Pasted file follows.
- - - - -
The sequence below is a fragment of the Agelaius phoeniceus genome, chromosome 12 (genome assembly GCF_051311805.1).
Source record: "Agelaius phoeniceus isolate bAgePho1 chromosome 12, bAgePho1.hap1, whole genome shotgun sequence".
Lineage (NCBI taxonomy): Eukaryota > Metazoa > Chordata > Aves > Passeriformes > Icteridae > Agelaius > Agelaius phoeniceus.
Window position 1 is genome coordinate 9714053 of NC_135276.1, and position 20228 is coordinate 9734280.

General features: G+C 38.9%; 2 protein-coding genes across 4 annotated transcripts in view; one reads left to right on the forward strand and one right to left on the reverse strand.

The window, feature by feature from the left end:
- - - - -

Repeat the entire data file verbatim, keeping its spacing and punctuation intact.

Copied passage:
The sequence below is a fragment of the Agelaius phoeniceus genome, chromosome 12 (genome assembly GCF_051311805.1).
Source record: "Agelaius phoeniceus isolate bAgePho1 chromosome 12, bAgePho1.hap1, whole genome shotgun sequence".
Lineage (NCBI taxonomy): Eukaryota > Metazoa > Chordata > Aves > Passeriformes > Icteridae > Agelaius > Agelaius phoeniceus.
Window position 1 is genome coordinate 9714053 of NC_135276.1, and position 20228 is coordinate 9734280.

General features: G+C 38.9%; 2 protein-coding genes across 4 annotated transcripts in view; one reads left to right on the forward strand and one right to left on the reverse strand.

The window, feature by feature from the left end: